I’m as guilty as anyone, if I write to someone, it’s usually by email and if they say they don’t have a PC, I will still drop them a note which I’ve typed and printed, so what has happened to something which until a few years ago was not only regular, but the done thing.
I guess it must be down to two main things; education and technology.
I don’t like the old “when I was young” start to a paragraph, but you’re getting it! When I was at School, great emphasis was put on your handwriting. You would usually be taught to write with upright letters and join them up. You would have to write an Essay in a quiet Classroom and the Teacher would stroll round looking over your shoulder and giving a friendly tap on the head with a ‘Get that capital A right Cannon”.
Matched with that of course was the spelling and grammar, the mistakes of the ‘wasn’t you’, weren’t I” etc. The Morecombe and Wise famous joke line with the immortal “The Book what I have writ” would probably go over a lot of youngsters heads now because they wouldn’t see what was wrong with it! Then there’s the “I’ve got” rather than “I have”, the “Can you” when it should be “would you”, the list is endless.
Every morning, it was the Assembly, Classroom, sit down and spell 20 words. If you got one wrong, you’d be asked again the following day and so it would continue until you got it right. I’m no Shakespeare mind you!
I think you have to look at meaning. To hand write a letter involves sitting down and thinking, something we seem to have less time for. If we make a mistake on the keyboard, we simply go back and correct, then we have the spell checker to sort out the wrongs (not the grammar though).
Writing a letter by hand will force you to avoid mistakes, you’ll look a word up in the dusty Dictionary, you may even note out a structure beforehand – what do I want to say, in what order do I want to say it and will they be able to read it.
I’m lucky enough to have many letters and postcodes written by my family back to the turn of the last century. Some of them I must admit are hard to read with the modern eye, but they were constructed and above all, ‘well laid out’.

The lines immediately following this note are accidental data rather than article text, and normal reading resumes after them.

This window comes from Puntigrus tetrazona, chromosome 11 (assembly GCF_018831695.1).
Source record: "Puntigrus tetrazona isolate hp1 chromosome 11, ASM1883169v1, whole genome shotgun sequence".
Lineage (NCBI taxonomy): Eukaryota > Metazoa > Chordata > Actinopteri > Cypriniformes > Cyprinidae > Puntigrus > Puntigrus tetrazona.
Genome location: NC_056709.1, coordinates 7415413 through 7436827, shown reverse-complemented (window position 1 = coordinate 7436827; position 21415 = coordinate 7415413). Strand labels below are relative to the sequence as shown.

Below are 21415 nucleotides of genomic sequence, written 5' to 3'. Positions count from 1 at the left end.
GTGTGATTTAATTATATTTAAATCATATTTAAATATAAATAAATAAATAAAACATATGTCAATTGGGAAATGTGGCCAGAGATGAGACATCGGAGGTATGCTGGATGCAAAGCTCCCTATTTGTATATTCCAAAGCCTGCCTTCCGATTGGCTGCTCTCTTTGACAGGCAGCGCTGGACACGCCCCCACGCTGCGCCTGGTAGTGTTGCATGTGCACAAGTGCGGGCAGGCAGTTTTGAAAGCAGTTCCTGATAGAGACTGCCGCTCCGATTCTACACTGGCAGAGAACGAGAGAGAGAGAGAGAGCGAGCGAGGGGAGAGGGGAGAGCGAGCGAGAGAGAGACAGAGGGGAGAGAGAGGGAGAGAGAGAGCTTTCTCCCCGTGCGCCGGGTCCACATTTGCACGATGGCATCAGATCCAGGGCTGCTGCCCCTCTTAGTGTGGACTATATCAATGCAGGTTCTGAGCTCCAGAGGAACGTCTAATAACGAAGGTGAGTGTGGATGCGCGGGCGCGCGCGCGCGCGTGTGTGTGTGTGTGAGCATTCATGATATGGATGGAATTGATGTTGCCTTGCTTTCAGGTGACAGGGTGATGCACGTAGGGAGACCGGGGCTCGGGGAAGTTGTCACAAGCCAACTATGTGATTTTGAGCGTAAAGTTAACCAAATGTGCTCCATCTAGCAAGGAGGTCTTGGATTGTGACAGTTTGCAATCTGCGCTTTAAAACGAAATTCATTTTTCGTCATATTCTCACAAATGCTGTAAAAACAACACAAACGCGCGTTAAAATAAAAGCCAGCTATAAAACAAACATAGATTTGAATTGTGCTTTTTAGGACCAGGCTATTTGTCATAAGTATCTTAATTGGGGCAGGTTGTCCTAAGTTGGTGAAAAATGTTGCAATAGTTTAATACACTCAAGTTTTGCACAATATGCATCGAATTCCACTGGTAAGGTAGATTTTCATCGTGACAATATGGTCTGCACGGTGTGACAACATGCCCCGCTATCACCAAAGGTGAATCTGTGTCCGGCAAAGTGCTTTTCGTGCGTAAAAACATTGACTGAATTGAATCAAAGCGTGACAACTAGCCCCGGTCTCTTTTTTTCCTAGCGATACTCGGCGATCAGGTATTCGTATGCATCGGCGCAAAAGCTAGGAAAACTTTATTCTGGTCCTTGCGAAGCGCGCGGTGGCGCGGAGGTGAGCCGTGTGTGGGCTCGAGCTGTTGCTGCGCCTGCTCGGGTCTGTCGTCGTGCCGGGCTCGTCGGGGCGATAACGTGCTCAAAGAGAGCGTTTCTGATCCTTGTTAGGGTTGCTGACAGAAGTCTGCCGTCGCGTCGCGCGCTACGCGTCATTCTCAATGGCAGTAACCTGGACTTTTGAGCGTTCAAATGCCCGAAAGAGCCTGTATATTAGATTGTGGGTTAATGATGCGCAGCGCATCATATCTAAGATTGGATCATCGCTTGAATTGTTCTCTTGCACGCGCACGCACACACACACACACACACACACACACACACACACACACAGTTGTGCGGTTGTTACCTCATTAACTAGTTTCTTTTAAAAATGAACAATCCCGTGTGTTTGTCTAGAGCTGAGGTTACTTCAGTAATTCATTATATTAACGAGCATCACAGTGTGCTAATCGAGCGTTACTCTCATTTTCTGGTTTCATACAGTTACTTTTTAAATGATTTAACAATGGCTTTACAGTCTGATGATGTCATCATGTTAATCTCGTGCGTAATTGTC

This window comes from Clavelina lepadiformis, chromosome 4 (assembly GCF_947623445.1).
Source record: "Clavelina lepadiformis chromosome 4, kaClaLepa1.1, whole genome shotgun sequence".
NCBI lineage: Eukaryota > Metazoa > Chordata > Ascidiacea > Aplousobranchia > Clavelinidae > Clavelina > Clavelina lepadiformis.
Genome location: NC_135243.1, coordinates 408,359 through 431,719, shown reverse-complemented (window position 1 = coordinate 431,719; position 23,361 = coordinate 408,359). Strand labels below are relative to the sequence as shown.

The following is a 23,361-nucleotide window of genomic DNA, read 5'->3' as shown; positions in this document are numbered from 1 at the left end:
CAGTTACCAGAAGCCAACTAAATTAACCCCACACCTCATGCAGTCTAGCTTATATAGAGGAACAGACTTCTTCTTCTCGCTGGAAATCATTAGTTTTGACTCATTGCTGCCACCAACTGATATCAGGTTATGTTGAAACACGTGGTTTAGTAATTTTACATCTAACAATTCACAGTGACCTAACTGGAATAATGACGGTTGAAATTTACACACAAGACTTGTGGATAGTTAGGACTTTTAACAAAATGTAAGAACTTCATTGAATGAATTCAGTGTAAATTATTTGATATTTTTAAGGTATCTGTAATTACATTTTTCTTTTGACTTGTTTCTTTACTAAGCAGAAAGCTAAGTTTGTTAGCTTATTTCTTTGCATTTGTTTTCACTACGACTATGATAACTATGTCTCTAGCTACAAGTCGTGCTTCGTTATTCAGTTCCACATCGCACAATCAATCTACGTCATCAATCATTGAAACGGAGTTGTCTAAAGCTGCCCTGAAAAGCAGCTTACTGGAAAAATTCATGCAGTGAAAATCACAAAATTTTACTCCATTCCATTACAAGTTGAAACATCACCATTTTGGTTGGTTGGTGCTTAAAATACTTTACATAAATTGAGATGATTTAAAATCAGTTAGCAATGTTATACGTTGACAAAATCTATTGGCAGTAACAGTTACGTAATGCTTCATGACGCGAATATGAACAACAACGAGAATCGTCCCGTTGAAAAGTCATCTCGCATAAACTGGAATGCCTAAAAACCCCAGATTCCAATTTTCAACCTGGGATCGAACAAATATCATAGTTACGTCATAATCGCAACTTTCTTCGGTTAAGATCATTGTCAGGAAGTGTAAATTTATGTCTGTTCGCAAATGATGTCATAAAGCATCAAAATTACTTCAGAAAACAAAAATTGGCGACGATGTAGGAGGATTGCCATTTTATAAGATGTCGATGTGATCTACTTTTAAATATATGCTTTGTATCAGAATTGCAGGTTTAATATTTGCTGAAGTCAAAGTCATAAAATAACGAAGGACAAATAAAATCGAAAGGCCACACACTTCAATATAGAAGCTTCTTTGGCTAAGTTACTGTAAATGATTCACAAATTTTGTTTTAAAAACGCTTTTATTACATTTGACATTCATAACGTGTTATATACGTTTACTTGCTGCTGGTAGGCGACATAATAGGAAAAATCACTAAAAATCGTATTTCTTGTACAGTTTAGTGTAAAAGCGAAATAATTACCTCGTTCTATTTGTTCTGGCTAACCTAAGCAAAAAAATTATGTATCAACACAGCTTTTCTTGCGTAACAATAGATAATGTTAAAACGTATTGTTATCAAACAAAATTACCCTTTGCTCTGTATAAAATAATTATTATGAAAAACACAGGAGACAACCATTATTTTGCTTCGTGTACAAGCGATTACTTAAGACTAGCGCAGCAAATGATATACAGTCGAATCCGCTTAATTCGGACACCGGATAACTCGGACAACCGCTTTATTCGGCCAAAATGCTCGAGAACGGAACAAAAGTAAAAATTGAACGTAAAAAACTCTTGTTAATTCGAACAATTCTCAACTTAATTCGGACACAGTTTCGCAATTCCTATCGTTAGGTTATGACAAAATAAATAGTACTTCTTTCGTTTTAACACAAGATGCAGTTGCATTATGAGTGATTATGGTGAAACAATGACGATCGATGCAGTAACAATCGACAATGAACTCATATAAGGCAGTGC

A fine example of where we’ve got to is that amongst the 30 or so Christmas Cards I got this year, about half of them had a sticker with my address on it. These are obviously done on a spreadsheet on the PC, so be it, but it is an example of everything having to be the least amount of work as possible. Also I guess, it does help the Post Office to read them better.
One should also include the ‘personal effect’. Isn’t it nice to see a part of that someone in a letter and not just a result of typing something out. Handwriting can show you a persons character, you can see it’s a busy person, see it’s a romantic person and see what they think of you. Handwriting does not cover up anything, it brings the person and their mood to you.
Another thing which impressed me about the letter I received this morning was there were no mistakes, no crossings out and although written with a fountain pen, no smudges.
Writing this article, I reckon I have had to go back on the keyboard at least a dozen times and I’ve had to spell check two words. If it were hand written, I wouldn’t get that opportunity.
Emails, Facebook, Twitter and other such forms of communication are changing our lives and in most cases there is no need to send someone a letter through the Post. The Postal Service has now become a messenger of Advertisements, Bills and confirmations and even most of these can be done online anyway.
I often wish I had a time machine. I could go back to the days of letter writing as you see on a BBC Classical Drama where the young lady is seen finishing off a letter and neatly folding it for the envelope and forward 100 years to see what things will be like then. Technology is probably giving us a few hints of things to come even now and I have no doubt that my Great Grandchildren will be able to sit in front of thei TV, dictate a letter to someone who will get a flash on the screen saying there’s a message for them.
There again, I doubt if it will even be text, it’ll just be your face saying it. With Skype and Messenger we’re not far from that now.
I’ll say it again and again, I seem to have been born in an age where there is faster change than ever before, it could only be the days of the Industrial Revolution which has seen so much in a lifetime.
How many of us learnt to type and how many of us now type faster than we can write. The writing now is faster than our brain!
It’s interesting and I’m thankful for it, but I do reflect on many things of old which are soon to be exactly that.
To find out more of what it was like ‘way back when’, go to Growing up in the 1950’s and 1960’s.
Top photo is my Great Grandfather Fowler and on the left, a letter written by my Great Uncle Gus around the turn of the century.